“[T]he fact that a particular drunk-driving stop is ‘routine’ in the sense that it does not involve ‘special facts,’ such as the need for the police to attend to a car accident, does not mean a warrant is required. Other factors present in an ordinary traffic stop, such as the procedures in place for obtaining a warrant or the availability of a magistrate judge, may affect whether the police can obtain a warrant in an expeditious way and therefore may establish an exigency that permits a warrantless search. The relevant factors in determining whether a warrantless search is reasonable, including the practical problems of obtaining a warrant within a timeframe that still preserves the opportunity to obtain reliable evidence, will no doubt vary depending upon the circumstances in the case.”
I posted on Reichle when the Supreme Court issued its opinion in June It was hoped that the court would use that case to answer the question; does probable cause bar a First Amendment retaliatory arrest claim? Instead it avoided the issue by finding the defendants entitled to qualified immunity stating; “This Court has never recognized a First Amendment right to be free from a retaliatory arrest that is supported by probable cause; nor was such a right otherwise clearly established at the time of Howards’ arrest.” In my post I commented on the confusing Ninth Circuit case law on this issue. That confusion may now have cleared.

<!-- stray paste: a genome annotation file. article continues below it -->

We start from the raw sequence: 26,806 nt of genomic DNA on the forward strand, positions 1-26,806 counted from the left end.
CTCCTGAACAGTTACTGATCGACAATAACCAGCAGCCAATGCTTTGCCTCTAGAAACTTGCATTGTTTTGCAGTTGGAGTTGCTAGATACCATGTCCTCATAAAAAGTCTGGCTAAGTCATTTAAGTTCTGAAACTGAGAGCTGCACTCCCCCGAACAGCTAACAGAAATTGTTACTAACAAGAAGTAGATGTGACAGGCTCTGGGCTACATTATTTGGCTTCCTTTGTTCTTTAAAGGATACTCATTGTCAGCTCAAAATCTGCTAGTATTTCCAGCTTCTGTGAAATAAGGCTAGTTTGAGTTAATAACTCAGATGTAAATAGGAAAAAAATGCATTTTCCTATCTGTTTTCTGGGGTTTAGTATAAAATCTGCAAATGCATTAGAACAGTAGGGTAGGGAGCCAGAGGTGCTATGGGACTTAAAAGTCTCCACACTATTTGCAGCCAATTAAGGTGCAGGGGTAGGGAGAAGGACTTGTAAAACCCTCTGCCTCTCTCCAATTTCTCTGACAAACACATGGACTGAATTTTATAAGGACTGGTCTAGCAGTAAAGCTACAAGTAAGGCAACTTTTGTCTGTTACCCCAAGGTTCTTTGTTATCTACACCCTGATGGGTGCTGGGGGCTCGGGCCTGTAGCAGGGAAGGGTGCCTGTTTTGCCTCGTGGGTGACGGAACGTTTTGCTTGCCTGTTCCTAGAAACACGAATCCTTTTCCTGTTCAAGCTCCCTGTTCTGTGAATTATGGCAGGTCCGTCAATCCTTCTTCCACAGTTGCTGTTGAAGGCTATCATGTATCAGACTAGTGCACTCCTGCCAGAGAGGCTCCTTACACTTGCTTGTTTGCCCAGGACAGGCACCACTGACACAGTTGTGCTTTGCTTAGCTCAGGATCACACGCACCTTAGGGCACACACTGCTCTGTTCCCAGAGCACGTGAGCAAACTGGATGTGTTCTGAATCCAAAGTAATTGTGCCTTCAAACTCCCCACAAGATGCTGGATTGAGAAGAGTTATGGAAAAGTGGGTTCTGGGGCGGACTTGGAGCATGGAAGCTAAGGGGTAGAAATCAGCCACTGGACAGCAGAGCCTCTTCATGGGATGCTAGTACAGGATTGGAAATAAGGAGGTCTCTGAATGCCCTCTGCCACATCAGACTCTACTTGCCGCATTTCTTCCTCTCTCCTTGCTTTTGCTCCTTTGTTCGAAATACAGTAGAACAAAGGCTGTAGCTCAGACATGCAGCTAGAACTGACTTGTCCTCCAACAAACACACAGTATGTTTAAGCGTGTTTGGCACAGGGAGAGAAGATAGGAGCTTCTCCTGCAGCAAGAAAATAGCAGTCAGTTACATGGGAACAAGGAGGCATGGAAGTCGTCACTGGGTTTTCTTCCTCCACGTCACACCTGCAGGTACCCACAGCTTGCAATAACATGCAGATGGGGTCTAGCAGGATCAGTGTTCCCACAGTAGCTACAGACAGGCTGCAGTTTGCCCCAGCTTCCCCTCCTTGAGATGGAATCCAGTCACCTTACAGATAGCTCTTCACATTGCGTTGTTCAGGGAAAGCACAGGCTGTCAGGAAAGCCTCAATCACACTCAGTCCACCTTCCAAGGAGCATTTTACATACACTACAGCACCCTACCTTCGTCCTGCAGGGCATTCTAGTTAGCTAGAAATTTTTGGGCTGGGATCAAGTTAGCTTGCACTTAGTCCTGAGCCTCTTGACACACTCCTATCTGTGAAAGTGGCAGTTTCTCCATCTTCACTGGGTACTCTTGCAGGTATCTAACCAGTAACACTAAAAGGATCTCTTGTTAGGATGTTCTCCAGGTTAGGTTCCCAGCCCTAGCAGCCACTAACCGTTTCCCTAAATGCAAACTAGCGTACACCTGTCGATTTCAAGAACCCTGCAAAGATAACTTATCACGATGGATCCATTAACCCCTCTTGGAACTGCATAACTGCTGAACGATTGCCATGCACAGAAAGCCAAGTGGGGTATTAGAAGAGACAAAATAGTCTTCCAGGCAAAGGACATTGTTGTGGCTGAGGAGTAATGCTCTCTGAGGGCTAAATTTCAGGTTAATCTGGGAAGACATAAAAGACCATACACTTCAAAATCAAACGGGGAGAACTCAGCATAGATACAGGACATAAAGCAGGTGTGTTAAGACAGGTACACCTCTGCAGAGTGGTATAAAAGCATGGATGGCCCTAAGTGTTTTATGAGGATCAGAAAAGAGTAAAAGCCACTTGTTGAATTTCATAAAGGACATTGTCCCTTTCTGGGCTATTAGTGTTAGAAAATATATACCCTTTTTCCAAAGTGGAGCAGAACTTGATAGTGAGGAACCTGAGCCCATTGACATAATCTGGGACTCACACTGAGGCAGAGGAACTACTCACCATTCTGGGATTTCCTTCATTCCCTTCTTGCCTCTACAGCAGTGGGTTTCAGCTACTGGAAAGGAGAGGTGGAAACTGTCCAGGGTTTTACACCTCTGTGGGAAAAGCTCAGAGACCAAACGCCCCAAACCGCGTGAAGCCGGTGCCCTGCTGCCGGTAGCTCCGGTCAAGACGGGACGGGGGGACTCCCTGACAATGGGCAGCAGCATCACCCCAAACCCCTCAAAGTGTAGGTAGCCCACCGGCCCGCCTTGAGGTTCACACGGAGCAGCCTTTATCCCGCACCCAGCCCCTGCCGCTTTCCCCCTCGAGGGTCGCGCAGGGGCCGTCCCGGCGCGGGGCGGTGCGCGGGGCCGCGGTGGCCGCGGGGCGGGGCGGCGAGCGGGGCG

Yesterday the Ninth Circuit issued its opinion in Acosta V. City Of Costa Mesa, which addressed the constitutionality of a city ordinance governing public conduct at council meetings. It found the ordinance overly broad but upheld the ordinance by striking the offending language.
Acosta also may have cleared up the confusion addressed in my earlier post when it found that the arresting officers entitled to qualified immunity. In doing so it cited to Reichle for the proposition that there was no clearly established First Amendment right to be free from a retaliatory arrest that is otherwise supported by probable cause.
One caution. The Acosta court viewed this arrest as being supported by strong probable cause. Because existing Ninth Circuit case law denied qualified immunity only where the probable cause was weak, it could be argued that the Acosta decision broke no new ground.
My prior post can be accessed here.
When the Supreme Court accepted review in Reichle v. Howards, it seemed the stars had aligned for a definitive ruling on the question; does probable cause bar First Amendment retaliatory arrest claims? So much for celestial alignment! The opinion issued this morning is not the big bang law enforcement was looking for. Instead, the court avoided the issue, finding that the Tenth Circuit erred in denying defendants qualified immunity due to the lack of clear precedent in that circuit.